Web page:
By: Kris Schneider
For the first time in 598 years, Roman Catholics around the world saw their beloved leader, His Holiness the Pope, step down from his position. Pope Benedict XVI, age 85, announced to his closest advisors, the Cardinals, on Monday, February 11, 2013 that he would resign the Papacy later that month, on February 28. Pope Benedict is one of a handful of Popes in the history of the Catholic Church to resign. Traditionally, the Papacy is a position held until death. We saw this with Pope John Paul II, who died in office in 2005 at the age of 84. Pope Benedict has cited declining health for his resignation, something which Pope John Paul II was considering in the years preceding his death.
Pope Benedict XVI is the 265th Pope, elected by the College of Cardinals in 2005. Pope Benedict, whose birth name is Joseph Ratzinger, was born on April 16, 1927 in Germany. He was ordained a priest in Munich in 1951, and became a college professor at the University of Muenster. Eleven years later, Ratzinger served as Chief Theological Expert to Cardinal Joseph Frings of Germany. During this time, many viewed him as a reformer. In 1977, he was named Archbishop of Munich and Freising, and was named a Cardinal just three months later by Pope Paul VI. Later, in 1981, Pope John Paul II named Ratzinger Prefect of the Congregation for the Doctrine of Faith. In 1998, he became Vice Dean of the College of Cardinals, and was elected Dean by his fellow Cardinals in 2002. On April 19, 2005, Ratzinger was elevated to the Papacy and celebrated an Inauguration Mass five days later. The United States welcomed Pope Benedict XVI in 2008, where he delivered an address at the United Nations. Later in 2008, Pope Benedict spoke at the first Catholic-Muslim Forum, a three day conference of Catholic and Muslim leaders.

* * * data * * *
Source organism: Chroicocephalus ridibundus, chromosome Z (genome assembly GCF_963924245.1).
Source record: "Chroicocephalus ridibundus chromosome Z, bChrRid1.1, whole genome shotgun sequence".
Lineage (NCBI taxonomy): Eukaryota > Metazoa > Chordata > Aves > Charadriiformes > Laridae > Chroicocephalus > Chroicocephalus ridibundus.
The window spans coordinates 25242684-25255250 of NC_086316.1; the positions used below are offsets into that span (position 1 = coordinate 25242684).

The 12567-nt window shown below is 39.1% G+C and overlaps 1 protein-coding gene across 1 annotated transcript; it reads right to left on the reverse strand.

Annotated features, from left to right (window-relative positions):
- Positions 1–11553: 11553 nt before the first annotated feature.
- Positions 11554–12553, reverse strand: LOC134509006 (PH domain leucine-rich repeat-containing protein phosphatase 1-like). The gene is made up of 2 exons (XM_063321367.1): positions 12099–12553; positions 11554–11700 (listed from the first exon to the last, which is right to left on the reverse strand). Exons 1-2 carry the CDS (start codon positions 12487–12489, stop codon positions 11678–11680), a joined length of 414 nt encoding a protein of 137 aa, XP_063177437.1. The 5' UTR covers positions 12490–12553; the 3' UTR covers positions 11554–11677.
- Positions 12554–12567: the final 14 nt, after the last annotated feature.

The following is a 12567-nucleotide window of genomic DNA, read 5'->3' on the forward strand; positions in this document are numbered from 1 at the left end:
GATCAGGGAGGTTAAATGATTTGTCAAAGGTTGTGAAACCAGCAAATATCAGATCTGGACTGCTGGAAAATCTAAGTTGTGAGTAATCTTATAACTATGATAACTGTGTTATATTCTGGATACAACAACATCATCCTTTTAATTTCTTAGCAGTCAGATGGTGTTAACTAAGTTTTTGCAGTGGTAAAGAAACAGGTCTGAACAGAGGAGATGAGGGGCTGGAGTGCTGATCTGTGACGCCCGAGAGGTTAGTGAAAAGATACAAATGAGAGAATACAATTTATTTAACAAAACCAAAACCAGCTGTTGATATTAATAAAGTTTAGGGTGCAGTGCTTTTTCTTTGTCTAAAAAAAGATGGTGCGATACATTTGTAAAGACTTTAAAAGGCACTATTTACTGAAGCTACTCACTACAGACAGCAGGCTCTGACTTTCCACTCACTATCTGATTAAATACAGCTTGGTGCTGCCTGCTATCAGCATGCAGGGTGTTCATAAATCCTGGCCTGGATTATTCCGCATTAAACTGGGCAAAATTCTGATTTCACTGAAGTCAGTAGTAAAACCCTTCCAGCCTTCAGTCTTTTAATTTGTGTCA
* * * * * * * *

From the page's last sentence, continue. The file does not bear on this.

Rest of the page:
Pope Benedict, who was widely known as the Holy Father, made this very personal decision after his health began to seriously deteriorate. His physician strongly encouraged the Pope to avoid trans-oceanic travels in early February, and as a result, Pope Benedict decided to abdicate the Papacy, feeling that he was unable to continue his duties as head of the largest religious denomination in the world, with over one billion Catholics. Canon law, the “code of Catholic law,” states that the Pope may relinquish the Papacy if the decision is made “freely and properly manifested.” The Vatican announced on February 11 that Pope Benedict would reside in the Papal summer estate, until a permanent residence is prepared later in the year. President Barack Obama released a statement on February 11, stating that he and First Lady Michelle Obama “warmly remember our meeting with the Holy Father in 2009, and I have appreciated our work together over these last four years.”
The Pope abdicated on February 28, and the College of Cardinals are now presented with the task of electing a new leader. The United States, with eleven active Cardinals, will have eleven votes in the election. This is almost ten percent of the electorate, and the second largest, second to Italy, which has 28 votes. Possible successors are already being mentioned by news organizations around the globe. NBC News, in an article on February 11, stated that possible successors to Pope Benedict include Cardinal Angelo Scola of Italy, Cardinal Peter Turkson of Ghana, Cardinal Marc Ouellet of Canada, and Cardinal Christoph Schoenborn of Austria. Closer to home, Cardinal Timothy Dolan, Archbishop of New York, is considered a “longshot” for the Papacy. Canon law states that voting cannot begin until there is no Pope in office, whether he dies or abdicates. The considerations and deliberations began earlier this month, as Catholics bade their beloved Pope Benedict farewell. A final election is expected before Easter, the celebration of the Resurrection of Jesus Christ. But only time will tell, as Easter falls on March 31st this year, and selecting a successor traditionally takes a great deal of time. Each time there is a vote by the Cardinals, smoke will be emitted from the Sistine Chapel, in one of two colors. This smoke is created from the burning of the ballots. Black smoke, produced by the burning of ballots and special chemicals, announces to the world that no decision had been made, while white smoke proclaims to the world’s Catholics that a new Holy Father has been selected.
The resignation of Pope Benedict XVI was a shock to Catholics around the globe, none of whom has seen an abdication of the Holy Father. In the coming weeks, we will see the election of a new Pope and a new face of the Roman Catholic Church.